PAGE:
THE GREAT MUSLIM SCHOLAR, Ibn Kathir, when discussing the origins of ‘Yajuj wa Ma’juj’ (Gog and Magog) – the people who traditionally inhabited the area between the Black Sea and the Caspian Sea, which is where the Khazar kingdom was originally situated – in his historical work, Al-Bidayah wa’l-Nihayah (The Beginning and the End), specifically states that “Gog and Magog are two groups of Turks, descended from Yafith (Japheth), the father of the Turks, one of the sons of Noah.”
It is interesting to note in passing that one of the questions which Hasdai ibn Shaprut [the treasurer, court physician and minister of (Caliph) Abdar-Rahman III (912-961 A.D.) in Spain] asked in his letter to [Khazar] King Joseph was whether the tribe of the Khazar Jews had any connection with the ‘lost’ ten tribes – that is, the ten tribes of the Tribe of Israel who, as we have already seen, became known as the Israelites (as opposed to the other two, who became known as the Judahites), and who were disowned by the Judahites, and who ‘disappeared’ after becoming conquered by the Assyrians [in 721 B.C.].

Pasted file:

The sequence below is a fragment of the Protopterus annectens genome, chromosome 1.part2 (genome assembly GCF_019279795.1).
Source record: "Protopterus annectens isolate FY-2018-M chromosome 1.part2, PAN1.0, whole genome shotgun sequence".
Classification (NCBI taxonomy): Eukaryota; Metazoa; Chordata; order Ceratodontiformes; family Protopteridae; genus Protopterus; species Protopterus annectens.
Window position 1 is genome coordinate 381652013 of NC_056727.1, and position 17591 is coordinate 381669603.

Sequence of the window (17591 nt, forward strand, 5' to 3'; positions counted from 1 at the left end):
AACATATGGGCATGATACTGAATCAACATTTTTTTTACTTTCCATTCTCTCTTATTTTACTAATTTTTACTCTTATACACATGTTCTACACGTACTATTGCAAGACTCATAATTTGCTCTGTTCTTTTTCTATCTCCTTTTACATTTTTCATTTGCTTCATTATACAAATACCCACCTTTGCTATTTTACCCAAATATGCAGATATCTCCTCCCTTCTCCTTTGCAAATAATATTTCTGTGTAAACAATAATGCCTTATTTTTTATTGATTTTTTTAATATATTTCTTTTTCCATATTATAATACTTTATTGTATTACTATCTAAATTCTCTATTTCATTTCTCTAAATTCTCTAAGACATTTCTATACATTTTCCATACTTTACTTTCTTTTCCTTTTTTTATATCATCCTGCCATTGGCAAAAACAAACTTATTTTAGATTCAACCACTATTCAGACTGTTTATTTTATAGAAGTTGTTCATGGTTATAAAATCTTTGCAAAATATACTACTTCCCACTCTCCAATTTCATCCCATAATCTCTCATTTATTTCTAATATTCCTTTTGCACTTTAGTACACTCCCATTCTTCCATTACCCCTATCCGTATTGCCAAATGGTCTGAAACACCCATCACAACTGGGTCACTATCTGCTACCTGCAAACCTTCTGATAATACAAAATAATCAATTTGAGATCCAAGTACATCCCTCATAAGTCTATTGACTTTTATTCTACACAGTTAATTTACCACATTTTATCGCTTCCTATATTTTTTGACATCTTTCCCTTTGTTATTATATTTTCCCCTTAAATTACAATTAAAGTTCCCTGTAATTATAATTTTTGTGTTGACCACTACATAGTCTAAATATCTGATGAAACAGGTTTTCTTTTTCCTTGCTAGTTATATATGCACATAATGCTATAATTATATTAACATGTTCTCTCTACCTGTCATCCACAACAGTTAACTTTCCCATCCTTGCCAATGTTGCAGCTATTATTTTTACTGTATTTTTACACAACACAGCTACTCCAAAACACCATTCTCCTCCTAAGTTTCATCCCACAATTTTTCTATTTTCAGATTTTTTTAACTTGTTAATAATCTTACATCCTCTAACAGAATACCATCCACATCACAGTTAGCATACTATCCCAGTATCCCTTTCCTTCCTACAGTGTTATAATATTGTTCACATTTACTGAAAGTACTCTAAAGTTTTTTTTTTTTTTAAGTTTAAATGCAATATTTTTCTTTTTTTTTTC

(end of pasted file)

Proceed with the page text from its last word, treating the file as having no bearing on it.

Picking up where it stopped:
King Joseph categorically stated in his reply that there was no such connection whatsoever. In providing a genealogy of his people, King Joseph, writes Arthur Koestler in his book, The Thirteenth Tribe, “cannot, and does not, claim for them Semitic descent; he traces their ancestry not to Shem but to Noah’s third son, Japheth; or more precisely to Japheth’s grandson, Togarma, the ancestor of all Turkish tribes.”